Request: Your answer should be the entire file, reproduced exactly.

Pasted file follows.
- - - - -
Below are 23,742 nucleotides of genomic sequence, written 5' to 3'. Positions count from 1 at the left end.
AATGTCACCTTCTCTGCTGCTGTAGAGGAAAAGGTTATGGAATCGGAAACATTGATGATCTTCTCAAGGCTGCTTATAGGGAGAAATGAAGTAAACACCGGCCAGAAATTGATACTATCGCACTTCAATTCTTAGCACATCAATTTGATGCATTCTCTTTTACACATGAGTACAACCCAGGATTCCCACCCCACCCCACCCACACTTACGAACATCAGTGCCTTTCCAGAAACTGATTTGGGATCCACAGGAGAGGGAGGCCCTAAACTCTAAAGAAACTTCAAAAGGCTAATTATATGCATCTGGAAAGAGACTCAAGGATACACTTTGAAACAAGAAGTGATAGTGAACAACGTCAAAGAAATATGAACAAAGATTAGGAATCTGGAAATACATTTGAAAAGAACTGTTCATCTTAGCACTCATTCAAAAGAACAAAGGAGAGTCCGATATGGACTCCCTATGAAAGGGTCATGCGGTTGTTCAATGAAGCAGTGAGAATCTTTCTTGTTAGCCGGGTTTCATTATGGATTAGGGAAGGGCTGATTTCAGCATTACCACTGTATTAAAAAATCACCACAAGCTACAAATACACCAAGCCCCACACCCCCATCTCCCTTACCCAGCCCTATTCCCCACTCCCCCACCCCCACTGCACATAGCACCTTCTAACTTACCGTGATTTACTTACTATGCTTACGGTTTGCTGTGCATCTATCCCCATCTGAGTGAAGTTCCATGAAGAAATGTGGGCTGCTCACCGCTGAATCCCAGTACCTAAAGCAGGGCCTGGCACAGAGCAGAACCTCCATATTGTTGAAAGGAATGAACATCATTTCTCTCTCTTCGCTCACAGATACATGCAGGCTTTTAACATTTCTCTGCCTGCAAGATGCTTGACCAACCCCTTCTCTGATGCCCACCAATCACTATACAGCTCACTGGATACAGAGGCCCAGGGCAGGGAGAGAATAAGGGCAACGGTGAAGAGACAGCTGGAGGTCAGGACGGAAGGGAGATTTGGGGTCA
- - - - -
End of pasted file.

Below are 23,742 nucleotides of genomic sequence, written 5' to 3'. Positions count from 1 at the left end.
AATGTCACCTTCTCTGCTGCTGTAGAGGAAAAGGTTATGGAATCGGAAACATTGATGATCTTCTCAAGGCTGCTTATAGGGAGAAATGAAGTAAACACCGGCCAGAAATTGATACTATCGCACTTCAATTCTTAGCACATCAATTTGATGCATTCTCTTTTACACATGAGTACAACCCAGGATTCCCACCCCACCCCACCCACACTTACGAACATCAGTGCCTTTCCAGAAACTGATTTGGGATCCACAGGAGAGGGAGGCCCTAAACTCTAAAGAAACTTCAAAAGGCTAATTATATGCATCTGGAAAGAGACTCAAGGATACACTTTGAAACAAGAAGTGATAGTGAACAACGTCAAAGAAATATGAACAAAGATTAGGAATCTGGAAATACATTTGAAAAGAACTGTTCATCTTAGCACTCATTCAAAAGAACAAAGGAGAGTCCGATATGGACTCCCTATGAAAGGGTCATGCGGTTGTTCAATGAAGCAGTGAGAATCTTTCTTGTTAGCCGGGTTTCATTATGGATTAGGGAAGGGCTGATTTCAGCATTACCACTGTATTAAAAAATCACCACAAGCTACAAATACACCAAGCCCCACACCCCCATCTCCCTTACCCAGCCCTATTCCCCACTCCCCCACCCCCACTGCACATAGCACCTTCTAACTTACCGTGATTTACTTACTATGCTTACGGTTTGCTGTGCATCTATCCCCATCTGAGTGAAGTTCCATGAAGAAATGTGGGCTGCTCACCGCTGAATCCCAGTACCTAAAGCAGGGCCTGGCACAGAGCAGAACCTCCATATTGTTGAAAGGAATGAACATCATTTCTCTCTCTTCGCTCACAGATACATGCAGGCTTTTAACATTTCTCTGCCTGCAAGATGCTTGACCAACCCCTTCTCTGATGCCCACCAATCACTATACAGCTCACTGGATACAGAGGCCCAGGGCAGGGAGAGAATAAGGGCAACGGTGAAGAGACAGCTGGAGGTCAGGACGGAAGGGAGATTTGGGGTCA